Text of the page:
a breastfeeding journey...the road less travelled.

I am so so excited to have my very first guest post here on Natural Urban Mama!!   Please give a nice warm welcome to my dear friend and fellow babywearing mama, Shannon Mozak from Metamorphosis. Shannon is a babywearing, wrap-hoarding, crafty mama to three beautiful girls. She is also passionate about breastfeeding eduction and spreading the word about milk sharing.

This is her story..... 

When I was pregnant with my third baby I was sure that breastfeeding would be a success this time. I was absolutely convinced that the reason I had struggled so much with my first two was because of bad information and not enough support.  Before baby number three arrived I made sure that I had all the right information and a terrific support network of breastfeeding mothers and friends to help me get it right.

Then, Alana was born in a wonderful gentle homebirth. I was giving her the absolute best start she could get as far as our breastfeeding relationship went.  I laid back after her birth and snuggled her and waited for her to find her own way to the breast and self attach. And there she stayed for nearly every waking and non-waking moment of her life for the next six weeks.

I think I knew it was not going well long before I admitted it to myself.  She was peeing frequently, but very, very small amounts and not having nearly enough dirty diapers. The ones she did have were suspect. I talked to my friends, sought the advice of my doula, talked to several lactation consultant friends and even after all of this, my mama instincts were still telling me something was not right. So I went and had her weighed.

After six long weeks of feeding Alana on-demand (almost non-stop), not only has she not gained weight, but she was nearly a full pound lighter than her birth weight.  Concerned that something other than my milk supply must be the issue I took her to the doctor for the first time. The doctor was more than alarmed and sent us to the Stollery Children's Hospital immediately. Still, I was convinced that breastfeeding was not the problem.  After all, I had done everything right.....how could it go wrong???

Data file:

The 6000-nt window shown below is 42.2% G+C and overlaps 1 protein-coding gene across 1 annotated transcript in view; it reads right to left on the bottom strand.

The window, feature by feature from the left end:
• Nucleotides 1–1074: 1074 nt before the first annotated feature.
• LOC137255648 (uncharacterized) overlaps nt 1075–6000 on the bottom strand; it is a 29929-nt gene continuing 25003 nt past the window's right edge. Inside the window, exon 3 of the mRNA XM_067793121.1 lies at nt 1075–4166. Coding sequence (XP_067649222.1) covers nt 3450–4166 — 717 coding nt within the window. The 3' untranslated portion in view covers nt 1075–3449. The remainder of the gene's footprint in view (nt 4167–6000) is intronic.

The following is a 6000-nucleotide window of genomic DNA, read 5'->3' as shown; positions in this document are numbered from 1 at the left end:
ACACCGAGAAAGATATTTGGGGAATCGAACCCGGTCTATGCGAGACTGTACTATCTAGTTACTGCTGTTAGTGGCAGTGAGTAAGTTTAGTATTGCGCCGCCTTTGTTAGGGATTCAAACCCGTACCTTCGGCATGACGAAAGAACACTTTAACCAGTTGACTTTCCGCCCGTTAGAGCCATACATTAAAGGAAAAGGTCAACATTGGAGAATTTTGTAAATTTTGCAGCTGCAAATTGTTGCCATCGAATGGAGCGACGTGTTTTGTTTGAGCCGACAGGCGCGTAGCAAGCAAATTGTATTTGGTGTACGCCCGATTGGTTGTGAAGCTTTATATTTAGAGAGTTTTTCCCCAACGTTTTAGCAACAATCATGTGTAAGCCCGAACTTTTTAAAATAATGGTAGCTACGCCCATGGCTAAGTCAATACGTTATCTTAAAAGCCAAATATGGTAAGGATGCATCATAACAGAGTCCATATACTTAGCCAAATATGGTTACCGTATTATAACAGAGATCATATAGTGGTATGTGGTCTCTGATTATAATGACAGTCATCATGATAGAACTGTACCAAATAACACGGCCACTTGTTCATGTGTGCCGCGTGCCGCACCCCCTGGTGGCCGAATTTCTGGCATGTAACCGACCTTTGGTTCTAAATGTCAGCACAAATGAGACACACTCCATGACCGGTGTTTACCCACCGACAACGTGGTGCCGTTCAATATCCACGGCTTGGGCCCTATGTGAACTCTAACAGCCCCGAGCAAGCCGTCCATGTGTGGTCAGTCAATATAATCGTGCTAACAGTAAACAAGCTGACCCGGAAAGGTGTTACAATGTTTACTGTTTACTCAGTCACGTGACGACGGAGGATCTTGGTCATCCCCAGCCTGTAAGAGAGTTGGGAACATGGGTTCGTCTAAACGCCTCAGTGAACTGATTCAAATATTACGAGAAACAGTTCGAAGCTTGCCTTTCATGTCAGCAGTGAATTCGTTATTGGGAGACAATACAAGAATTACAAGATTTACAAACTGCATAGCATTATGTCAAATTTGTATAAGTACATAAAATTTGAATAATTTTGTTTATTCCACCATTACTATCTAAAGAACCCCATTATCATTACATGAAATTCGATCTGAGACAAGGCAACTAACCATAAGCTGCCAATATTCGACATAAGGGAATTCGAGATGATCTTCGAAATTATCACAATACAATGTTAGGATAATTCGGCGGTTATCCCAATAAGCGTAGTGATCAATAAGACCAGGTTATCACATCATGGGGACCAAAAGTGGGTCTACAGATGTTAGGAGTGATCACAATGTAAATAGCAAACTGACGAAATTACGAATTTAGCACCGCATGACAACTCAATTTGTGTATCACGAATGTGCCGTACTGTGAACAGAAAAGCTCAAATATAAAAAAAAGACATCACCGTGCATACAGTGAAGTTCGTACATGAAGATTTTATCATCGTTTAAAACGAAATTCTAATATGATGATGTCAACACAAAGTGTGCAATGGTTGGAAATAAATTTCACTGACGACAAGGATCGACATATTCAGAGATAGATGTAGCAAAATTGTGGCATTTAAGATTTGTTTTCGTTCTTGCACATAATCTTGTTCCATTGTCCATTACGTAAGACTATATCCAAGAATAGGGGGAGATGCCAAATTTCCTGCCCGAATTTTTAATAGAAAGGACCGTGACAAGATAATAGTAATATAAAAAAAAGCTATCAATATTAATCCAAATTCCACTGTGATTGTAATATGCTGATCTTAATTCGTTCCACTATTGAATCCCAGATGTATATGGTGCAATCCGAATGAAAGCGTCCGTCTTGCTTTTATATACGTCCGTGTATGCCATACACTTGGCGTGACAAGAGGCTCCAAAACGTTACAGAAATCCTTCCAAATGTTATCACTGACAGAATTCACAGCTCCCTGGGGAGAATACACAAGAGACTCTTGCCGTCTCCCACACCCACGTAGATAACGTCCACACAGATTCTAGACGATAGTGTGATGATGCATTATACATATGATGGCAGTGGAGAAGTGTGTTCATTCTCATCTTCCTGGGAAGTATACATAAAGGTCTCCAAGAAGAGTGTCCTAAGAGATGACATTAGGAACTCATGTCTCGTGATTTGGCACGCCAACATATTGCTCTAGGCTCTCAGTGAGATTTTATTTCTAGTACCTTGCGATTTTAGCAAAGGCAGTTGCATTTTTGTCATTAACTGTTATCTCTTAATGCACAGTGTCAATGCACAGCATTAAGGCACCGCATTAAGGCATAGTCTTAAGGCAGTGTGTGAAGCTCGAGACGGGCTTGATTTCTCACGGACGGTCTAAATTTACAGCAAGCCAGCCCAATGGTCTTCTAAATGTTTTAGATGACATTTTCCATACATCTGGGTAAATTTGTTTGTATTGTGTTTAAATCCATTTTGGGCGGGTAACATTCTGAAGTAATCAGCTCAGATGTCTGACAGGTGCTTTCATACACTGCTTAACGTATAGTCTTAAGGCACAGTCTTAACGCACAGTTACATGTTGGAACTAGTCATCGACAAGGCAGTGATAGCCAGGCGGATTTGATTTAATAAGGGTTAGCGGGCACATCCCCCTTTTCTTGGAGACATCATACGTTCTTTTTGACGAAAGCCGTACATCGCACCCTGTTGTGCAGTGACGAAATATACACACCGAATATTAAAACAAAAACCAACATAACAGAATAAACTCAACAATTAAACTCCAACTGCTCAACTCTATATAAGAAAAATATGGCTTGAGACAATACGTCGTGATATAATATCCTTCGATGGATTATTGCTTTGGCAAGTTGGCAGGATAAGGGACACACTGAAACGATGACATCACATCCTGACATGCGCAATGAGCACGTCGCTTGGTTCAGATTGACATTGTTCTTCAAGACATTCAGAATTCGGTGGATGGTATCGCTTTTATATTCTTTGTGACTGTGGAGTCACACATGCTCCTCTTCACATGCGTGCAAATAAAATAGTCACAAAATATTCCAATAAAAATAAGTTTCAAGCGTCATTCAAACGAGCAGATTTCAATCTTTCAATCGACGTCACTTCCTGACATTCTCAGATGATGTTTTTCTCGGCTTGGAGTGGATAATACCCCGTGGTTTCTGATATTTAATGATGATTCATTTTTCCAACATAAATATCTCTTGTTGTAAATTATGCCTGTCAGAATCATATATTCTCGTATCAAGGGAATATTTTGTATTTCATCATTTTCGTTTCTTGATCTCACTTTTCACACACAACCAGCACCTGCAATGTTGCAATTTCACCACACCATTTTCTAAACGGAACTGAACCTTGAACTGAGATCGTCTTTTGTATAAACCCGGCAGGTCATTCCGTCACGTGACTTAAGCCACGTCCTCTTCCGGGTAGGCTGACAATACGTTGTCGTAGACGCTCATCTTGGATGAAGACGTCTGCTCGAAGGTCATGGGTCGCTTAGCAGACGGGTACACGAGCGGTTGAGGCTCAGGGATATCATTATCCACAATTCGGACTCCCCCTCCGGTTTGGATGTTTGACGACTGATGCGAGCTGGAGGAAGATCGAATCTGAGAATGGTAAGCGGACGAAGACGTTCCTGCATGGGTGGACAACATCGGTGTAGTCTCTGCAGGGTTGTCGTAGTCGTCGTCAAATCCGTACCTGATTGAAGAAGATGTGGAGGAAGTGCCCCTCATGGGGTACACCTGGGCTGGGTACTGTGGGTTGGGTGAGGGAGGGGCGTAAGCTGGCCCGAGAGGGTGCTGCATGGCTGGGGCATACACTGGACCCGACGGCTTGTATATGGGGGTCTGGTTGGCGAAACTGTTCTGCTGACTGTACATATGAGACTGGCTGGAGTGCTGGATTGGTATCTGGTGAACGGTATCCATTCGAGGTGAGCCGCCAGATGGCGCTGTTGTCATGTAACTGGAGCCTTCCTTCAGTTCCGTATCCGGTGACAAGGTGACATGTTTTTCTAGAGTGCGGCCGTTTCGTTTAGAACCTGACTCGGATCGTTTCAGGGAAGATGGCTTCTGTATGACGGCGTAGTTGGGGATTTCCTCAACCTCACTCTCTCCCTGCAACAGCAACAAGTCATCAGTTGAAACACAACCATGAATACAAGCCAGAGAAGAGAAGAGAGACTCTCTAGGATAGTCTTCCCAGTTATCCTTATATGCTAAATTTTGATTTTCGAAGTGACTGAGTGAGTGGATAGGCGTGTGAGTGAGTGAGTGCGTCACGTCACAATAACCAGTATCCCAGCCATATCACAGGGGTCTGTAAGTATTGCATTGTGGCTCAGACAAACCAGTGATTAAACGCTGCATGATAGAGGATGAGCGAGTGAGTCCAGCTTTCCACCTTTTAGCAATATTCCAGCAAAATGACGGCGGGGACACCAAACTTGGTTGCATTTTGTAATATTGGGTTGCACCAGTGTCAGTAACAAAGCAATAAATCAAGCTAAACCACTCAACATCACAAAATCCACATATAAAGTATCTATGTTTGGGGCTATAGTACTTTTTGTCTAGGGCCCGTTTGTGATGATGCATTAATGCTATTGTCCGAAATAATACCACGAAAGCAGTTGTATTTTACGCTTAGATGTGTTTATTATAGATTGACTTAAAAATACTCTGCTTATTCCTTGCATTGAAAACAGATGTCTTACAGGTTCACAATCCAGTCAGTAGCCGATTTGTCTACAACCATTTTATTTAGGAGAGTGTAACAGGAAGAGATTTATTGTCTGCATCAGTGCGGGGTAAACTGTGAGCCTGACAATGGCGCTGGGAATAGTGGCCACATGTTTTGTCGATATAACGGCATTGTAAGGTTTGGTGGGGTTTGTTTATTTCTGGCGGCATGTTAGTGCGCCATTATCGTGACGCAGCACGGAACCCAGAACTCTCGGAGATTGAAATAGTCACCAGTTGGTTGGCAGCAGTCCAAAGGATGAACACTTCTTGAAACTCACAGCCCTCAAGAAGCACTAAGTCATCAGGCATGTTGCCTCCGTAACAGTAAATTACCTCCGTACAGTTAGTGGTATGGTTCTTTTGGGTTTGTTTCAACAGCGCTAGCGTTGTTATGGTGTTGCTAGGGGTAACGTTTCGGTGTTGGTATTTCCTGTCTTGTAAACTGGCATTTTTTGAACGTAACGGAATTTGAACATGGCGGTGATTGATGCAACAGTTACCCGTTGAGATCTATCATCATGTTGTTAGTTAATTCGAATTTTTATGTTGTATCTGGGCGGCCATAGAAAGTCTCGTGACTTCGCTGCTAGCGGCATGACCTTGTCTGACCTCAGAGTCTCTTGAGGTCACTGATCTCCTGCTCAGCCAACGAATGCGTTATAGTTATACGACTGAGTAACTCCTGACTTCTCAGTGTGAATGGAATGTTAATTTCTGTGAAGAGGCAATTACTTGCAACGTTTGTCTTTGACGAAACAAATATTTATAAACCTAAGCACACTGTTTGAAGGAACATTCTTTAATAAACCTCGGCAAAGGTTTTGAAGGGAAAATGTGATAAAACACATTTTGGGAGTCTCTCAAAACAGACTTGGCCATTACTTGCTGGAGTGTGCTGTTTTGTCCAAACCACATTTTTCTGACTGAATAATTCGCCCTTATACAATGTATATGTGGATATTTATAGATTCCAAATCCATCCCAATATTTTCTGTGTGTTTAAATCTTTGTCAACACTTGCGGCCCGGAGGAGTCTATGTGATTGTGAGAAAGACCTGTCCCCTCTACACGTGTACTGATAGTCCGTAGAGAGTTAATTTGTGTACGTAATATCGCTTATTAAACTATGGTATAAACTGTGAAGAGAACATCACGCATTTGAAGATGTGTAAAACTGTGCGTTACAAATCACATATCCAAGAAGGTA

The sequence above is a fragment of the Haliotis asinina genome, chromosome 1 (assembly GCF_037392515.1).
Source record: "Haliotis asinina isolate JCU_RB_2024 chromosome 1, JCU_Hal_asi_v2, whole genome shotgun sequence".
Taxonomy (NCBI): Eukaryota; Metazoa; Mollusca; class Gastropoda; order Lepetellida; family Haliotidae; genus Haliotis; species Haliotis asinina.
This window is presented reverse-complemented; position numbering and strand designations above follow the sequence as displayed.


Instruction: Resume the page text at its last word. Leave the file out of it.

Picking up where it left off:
In order to rule out milk supply I had to make Alana wait two hours before feeding her.  She had NEVER been off the breast for such a long period before but we waited the agonizing two hours and then I fed her for as long as she would nurse on both sides and then she was weighed.  She took in a whopping 20 millilitres (just over one tablespoon) of breast milk.  Total.

From here, it did not take me long to put two and two together.  My other two babies had the same difficulty with breastfeeding.  No matter that I had done everything right, beginning right from the moment of her birth, my body was not able to make her enough milk.

I immediately reached out to friends that I knew.....not for breastfeeding support or advice, but for their milk.  I asked everyone I knew if they had a freezer stash they would be able to donate to us. I posted on my Facebook page that "It would take a village to feed my child."